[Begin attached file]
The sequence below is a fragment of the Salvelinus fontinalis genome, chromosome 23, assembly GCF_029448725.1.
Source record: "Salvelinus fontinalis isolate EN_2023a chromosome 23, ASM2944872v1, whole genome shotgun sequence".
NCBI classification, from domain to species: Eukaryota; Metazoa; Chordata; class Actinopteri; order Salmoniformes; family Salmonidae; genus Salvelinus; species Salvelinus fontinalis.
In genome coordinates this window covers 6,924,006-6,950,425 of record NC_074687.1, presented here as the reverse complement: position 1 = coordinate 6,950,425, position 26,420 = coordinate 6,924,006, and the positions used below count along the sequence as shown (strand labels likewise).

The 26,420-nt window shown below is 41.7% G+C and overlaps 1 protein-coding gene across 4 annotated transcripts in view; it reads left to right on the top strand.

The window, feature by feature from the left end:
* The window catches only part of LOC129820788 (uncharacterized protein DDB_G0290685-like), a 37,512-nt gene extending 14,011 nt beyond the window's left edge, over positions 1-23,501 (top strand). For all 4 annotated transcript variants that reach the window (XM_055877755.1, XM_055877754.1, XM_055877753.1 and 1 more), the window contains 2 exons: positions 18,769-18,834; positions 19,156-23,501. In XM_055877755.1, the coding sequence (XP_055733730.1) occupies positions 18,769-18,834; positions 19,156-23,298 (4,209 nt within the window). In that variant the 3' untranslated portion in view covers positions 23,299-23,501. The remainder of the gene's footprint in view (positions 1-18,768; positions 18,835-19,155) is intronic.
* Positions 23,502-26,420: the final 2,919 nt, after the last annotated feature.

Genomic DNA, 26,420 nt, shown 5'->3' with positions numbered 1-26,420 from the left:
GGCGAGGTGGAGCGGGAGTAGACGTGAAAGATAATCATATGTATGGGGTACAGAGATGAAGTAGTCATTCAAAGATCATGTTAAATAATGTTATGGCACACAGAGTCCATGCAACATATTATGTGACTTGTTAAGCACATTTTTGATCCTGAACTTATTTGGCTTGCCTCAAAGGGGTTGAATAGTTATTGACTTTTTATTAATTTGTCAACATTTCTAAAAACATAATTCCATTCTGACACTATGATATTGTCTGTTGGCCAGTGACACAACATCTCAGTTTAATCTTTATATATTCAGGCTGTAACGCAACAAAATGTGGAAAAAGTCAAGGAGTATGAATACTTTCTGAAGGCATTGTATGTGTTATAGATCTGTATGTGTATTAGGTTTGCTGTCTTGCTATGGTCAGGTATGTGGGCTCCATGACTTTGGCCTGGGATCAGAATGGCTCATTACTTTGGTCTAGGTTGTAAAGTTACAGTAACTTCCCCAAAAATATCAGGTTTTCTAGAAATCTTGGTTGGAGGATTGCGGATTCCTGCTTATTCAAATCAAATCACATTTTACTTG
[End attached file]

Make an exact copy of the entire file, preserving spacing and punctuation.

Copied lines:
The sequence below is a fragment of the Salvelinus fontinalis genome, chromosome 23, assembly GCF_029448725.1.
Source record: "Salvelinus fontinalis isolate EN_2023a chromosome 23, ASM2944872v1, whole genome shotgun sequence".
NCBI classification, from domain to species: Eukaryota; Metazoa; Chordata; class Actinopteri; order Salmoniformes; family Salmonidae; genus Salvelinus; species Salvelinus fontinalis.
In genome coordinates this window covers 6,924,006-6,950,425 of record NC_074687.1, presented here as the reverse complement: position 1 = coordinate 6,950,425, position 26,420 = coordinate 6,924,006, and the positions used below count along the sequence as shown (strand labels likewise).

The 26,420-nt window shown below is 41.7% G+C and overlaps 1 protein-coding gene across 4 annotated transcripts in view; it reads left to right on the top strand.

The window, feature by feature from the left end:
* The window catches only part of LOC129820788 (uncharacterized protein DDB_G0290685-like), a 37,512-nt gene extending 14,011 nt beyond the window's left edge, over positions 1-23,501 (top strand). For all 4 annotated transcript variants that reach the window (XM_055877755.1, XM_055877754.1, XM_055877753.1 and 1 more), the window contains 2 exons: positions 18,769-18,834; positions 19,156-23,501. In XM_055877755.1, the coding sequence (XP_055733730.1) occupies positions 18,769-18,834; positions 19,156-23,298 (4,209 nt within the window). In that variant the 3' untranslated portion in view covers positions 23,299-23,501. The remainder of the gene's footprint in view (positions 1-18,768; positions 18,835-19,155) is intronic.
* Positions 23,502-26,420: the final 2,919 nt, after the last annotated feature.

Genomic DNA, 26,420 nt, shown 5'->3' with positions numbered 1-26,420 from the left:
GGCGAGGTGGAGCGGGAGTAGACGTGAAAGATAATCATATGTATGGGGTACAGAGATGAAGTAGTCATTCAAAGATCATGTTAAATAATGTTATGGCACACAGAGTCCATGCAACATATTATGTGACTTGTTAAGCACATTTTTGATCCTGAACTTATTTGGCTTGCCTCAAAGGGGTTGAATAGTTATTGACTTTTTATTAATTTGTCAACATTTCTAAAAACATAATTCCATTCTGACACTATGATATTGTCTGTTGGCCAGTGACACAACATCTCAGTTTAATCTTTATATATTCAGGCTGTAACGCAACAAAATGTGGAAAAAGTCAAGGAGTATGAATACTTTCTGAAGGCATTGTATGTGTTATAGATCTGTATGTGTATTAGGTTTGCTGTCTTGCTATGGTCAGGTATGTGGGCTCCATGACTTTGGCCTGGGATCAGAATGGCTCATTACTTTGGTCTAGGTTGTAAAGTTACAGTAACTTCCCCAAAAATATCAGGTTTTCTAGAAATCTTGGTTGGAGGATTGCGGATTCCTGCTTATTCAAATCAAATCACATTTTACTTG